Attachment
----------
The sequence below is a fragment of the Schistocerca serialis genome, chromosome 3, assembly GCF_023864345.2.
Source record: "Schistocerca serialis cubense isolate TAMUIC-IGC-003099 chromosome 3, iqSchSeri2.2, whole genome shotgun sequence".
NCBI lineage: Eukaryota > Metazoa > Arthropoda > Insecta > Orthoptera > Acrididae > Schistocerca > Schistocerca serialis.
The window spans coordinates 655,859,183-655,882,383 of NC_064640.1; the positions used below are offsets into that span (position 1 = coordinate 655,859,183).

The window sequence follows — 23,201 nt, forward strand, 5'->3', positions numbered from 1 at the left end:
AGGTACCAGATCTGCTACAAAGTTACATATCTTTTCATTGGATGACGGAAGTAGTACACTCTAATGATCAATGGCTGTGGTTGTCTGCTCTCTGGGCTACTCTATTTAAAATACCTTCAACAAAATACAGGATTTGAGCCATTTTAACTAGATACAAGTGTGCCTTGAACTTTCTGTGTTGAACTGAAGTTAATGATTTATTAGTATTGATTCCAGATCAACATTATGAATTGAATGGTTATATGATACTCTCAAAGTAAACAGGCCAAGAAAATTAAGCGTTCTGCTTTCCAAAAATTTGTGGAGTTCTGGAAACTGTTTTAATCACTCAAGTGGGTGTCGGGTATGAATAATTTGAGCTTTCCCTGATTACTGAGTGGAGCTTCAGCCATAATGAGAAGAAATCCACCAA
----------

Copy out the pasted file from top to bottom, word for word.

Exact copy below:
The sequence below is a fragment of the Schistocerca serialis genome, chromosome 3, assembly GCF_023864345.2.
Source record: "Schistocerca serialis cubense isolate TAMUIC-IGC-003099 chromosome 3, iqSchSeri2.2, whole genome shotgun sequence".
NCBI lineage: Eukaryota > Metazoa > Arthropoda > Insecta > Orthoptera > Acrididae > Schistocerca > Schistocerca serialis.
The window spans coordinates 655,859,183-655,882,383 of NC_064640.1; the positions used below are offsets into that span (position 1 = coordinate 655,859,183).

The window sequence follows — 23,201 nt, forward strand, 5'->3', positions numbered from 1 at the left end:
AGGTACCAGATCTGCTACAAAGTTACATATCTTTTCATTGGATGACGGAAGTAGTACACTCTAATGATCAATGGCTGTGGTTGTCTGCTCTCTGGGCTACTCTATTTAAAATACCTTCAACAAAATACAGGATTTGAGCCATTTTAACTAGATACAAGTGTGCCTTGAACTTTCTGTGTTGAACTGAAGTTAATGATTTATTAGTATTGATTCCAGATCAACATTATGAATTGAATGGTTATATGATACTCTCAAAGTAAACAGGCCAAGAAAATTAAGCGTTCTGCTTTCCAAAAATTTGTGGAGTTCTGGAAACTGTTTTAATCACTCAAGTGGGTGTCGGGTATGAATAATTTGAGCTTTCCCTGATTACTGAGTGGAGCTTCAGCCATAATGAGAAGAAATCCACCAA